There’s no possible way to diagnose this with any certainty without knowing what’s going on in ShaderProgram. That being said…
I find it disconcerting to see you using a std::vector to store your ShaderProgram objects in. Not so much because it’s impossible, but mainly because it’s very dangerous if you don’t know what you’re doing. And impossible to use ShaderProgram like this (as a value-type) if you’re not using C++11.
Let’s take your ShaderProgram. I can’t see what’s in it, but I can make some guesses. You pass it “shaders”; I have no clue what that is, but I’m going to guess that it’s some form of string array. Therefore, this ShaderProgram constructor creates not only OpenGL shader objects, but also OpenGL program objects. Therefore, your ShaderProgram type internally stores a program object.
Now, if you’re following good C++ practice, your ShaderProgram has a destructor that will call glDestroyProgram on that object.
So… what exactly happens in your copy constructor? Oh, you may not be aware, but your code creates a ShaderProgram on the stack, and then passes that to std::vector::push_back. In C++ pre-11, that means that std::vector::push_back will call your copy constructor to construct the internal ShaderProgram stored in the std::vector.
I’m going to take another guess: you didn’t write a copy constructor. Well, that means the compiler will supply one for you. And that copy constructor will basically do a memcpy on the contents of ShaderProgram. Which means that, by the end of the call to std::vector::push_back, there will be two versions of ShaderProgram that store the exact same program object.
Now, you created a ShaderProgram on the stack as a temporary, then passed it to std::vector::push_back. It got copied, thus resulting in two ShaderProgram objects that refer to the same program object. And now, since you created a ShaderProgram temporary, after your call to std::vector::push_back, that temporary will be destroyed. Which will call glDeleteProgram on that program object.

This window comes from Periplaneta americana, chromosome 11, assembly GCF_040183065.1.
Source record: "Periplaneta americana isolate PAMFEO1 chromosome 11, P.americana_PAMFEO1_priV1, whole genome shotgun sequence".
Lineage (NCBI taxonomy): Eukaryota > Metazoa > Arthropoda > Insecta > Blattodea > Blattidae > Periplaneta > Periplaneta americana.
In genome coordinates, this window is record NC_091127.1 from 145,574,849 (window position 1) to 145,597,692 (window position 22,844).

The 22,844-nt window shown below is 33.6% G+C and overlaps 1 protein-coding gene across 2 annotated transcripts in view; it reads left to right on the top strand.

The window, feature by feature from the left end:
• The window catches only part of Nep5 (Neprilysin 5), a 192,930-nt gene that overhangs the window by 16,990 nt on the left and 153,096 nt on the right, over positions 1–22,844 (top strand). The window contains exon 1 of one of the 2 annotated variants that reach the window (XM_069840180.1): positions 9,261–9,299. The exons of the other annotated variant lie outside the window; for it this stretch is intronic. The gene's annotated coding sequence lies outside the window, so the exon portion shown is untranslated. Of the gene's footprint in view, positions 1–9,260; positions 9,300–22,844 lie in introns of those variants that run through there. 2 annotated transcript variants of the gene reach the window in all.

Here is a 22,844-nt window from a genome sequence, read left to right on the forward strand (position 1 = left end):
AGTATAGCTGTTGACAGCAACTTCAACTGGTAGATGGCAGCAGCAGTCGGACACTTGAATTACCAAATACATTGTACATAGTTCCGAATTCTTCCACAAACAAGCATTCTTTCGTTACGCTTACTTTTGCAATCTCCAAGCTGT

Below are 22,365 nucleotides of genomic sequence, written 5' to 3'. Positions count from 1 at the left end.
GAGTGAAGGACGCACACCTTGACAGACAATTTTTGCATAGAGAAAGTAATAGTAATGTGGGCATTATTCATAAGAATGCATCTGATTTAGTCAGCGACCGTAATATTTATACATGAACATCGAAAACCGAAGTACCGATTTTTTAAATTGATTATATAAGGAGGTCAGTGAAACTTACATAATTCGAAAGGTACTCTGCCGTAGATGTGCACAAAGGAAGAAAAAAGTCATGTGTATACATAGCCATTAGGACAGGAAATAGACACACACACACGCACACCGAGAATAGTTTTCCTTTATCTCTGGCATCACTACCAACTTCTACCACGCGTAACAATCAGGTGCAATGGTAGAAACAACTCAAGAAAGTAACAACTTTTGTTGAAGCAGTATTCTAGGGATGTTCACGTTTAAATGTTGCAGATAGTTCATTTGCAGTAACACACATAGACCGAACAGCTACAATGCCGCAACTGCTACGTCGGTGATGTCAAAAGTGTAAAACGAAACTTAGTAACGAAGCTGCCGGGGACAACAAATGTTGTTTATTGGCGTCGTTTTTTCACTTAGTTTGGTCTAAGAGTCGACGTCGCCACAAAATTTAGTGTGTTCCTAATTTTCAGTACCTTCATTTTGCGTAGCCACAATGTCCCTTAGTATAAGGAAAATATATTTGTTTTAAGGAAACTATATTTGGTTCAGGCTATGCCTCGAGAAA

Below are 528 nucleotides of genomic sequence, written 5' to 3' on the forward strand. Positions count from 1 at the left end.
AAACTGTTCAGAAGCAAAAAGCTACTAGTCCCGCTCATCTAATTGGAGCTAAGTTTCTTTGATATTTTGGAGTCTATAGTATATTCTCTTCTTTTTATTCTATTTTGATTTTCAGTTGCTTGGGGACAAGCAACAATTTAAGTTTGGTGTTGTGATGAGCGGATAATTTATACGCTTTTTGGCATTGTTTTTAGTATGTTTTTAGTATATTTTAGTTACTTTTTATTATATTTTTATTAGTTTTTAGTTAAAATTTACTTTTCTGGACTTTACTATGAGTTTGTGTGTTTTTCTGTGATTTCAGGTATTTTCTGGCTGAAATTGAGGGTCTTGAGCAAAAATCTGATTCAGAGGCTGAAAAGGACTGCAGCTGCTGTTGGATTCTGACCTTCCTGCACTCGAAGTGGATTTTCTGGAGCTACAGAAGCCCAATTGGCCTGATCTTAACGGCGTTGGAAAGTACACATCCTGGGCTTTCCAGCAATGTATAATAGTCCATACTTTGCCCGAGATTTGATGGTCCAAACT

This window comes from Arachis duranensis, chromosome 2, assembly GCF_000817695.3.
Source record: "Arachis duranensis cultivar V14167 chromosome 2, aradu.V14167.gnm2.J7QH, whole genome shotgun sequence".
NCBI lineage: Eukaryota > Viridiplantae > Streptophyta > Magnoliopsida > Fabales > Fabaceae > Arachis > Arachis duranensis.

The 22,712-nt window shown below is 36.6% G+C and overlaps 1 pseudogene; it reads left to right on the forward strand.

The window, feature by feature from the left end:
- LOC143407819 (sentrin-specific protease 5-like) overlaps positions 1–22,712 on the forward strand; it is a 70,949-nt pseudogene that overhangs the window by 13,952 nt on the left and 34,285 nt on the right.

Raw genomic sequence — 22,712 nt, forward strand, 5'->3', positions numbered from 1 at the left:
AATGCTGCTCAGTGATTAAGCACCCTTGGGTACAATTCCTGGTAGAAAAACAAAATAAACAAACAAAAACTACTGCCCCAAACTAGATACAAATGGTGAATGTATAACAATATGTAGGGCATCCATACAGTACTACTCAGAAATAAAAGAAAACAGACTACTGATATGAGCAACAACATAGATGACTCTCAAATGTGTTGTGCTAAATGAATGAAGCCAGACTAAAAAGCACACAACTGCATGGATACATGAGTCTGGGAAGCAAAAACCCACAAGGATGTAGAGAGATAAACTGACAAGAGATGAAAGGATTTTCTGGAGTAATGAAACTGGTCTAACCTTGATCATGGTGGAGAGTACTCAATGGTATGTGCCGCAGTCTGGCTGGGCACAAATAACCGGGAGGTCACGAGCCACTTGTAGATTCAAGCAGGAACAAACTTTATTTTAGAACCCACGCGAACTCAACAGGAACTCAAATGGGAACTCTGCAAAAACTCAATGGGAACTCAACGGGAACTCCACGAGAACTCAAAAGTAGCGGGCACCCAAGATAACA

And now it isn’t a program object anymore.
Even if you wrote a copy constructor, it won’t work. That’s because it can’t work; there’s no way to copy a program object. Even if you stored the original shader strings and recompiled/linked it in the copy constructor (and this would be exceptionally slow anyway), it wouldn’t work. Unless you assigned all your resource locations, attributes, fragment outputs, and uniform locations within your shader text, the copied program won’t necessarily be identical. And even if you did, you’d still have to go through and copy each of the uniform values and other state from one program to the other.
The correct way to do this is to use proper C++ programming. Because ShaderProgram stores and manages an object which cannot be copied, ShaderProgram itself cannot be copied. Therefore, you need to take steps to ensure that any code which attempts to do so fails to compile. You could derive from boost::noncopyable if that’s available to you. If not, you can do what boost::noncopyable does for you easily enough: declare the copy constructor (and copy-assignment operator), but don’t define them anywhere. Therefore, if some code tries to copy the object, you’ll get a linker error.
Now, you’ll quickly realize that you can’t use a non-copyable ShaderProgram in a std::vector, in pre-11 C++. Any attempt to insert a ShaderProgram into a std::vector requires the use of a copy constructor. And anything that grows the std::vector may need to allocate new memory and copy the old entries into the new memory. Which requires using the copy constructor. So your only option is to store pointers to ShaderProgram objects, which means you need to manage their lifetimes, which is kind of a pain.
I mentioned pre-11 C++ because C++11 and above make it really easy to fix all of this. First, C++11 makes it easy to declare ShaderProgram to be non-copyable by using the “= delete” syntax. More than that however, C++11 has the concept of object movement. You can give ShaderProgram move constructor/assignment functions, which allow you to effectively steal the program object from the moved-from ShaderProgram. And std::vector in C++11 does all of its work via movement whenever that’s available, so a move-only ShaderProgram can be stored by value in std::vector.
Plus, you can use emplacement insertion in C++11, so you just do this:
It will internally construct the ShaderProgram in place, so your move constructor won’t even be called.
Feel free to look up the details of this online; it’s got nothing to do with OpenGL.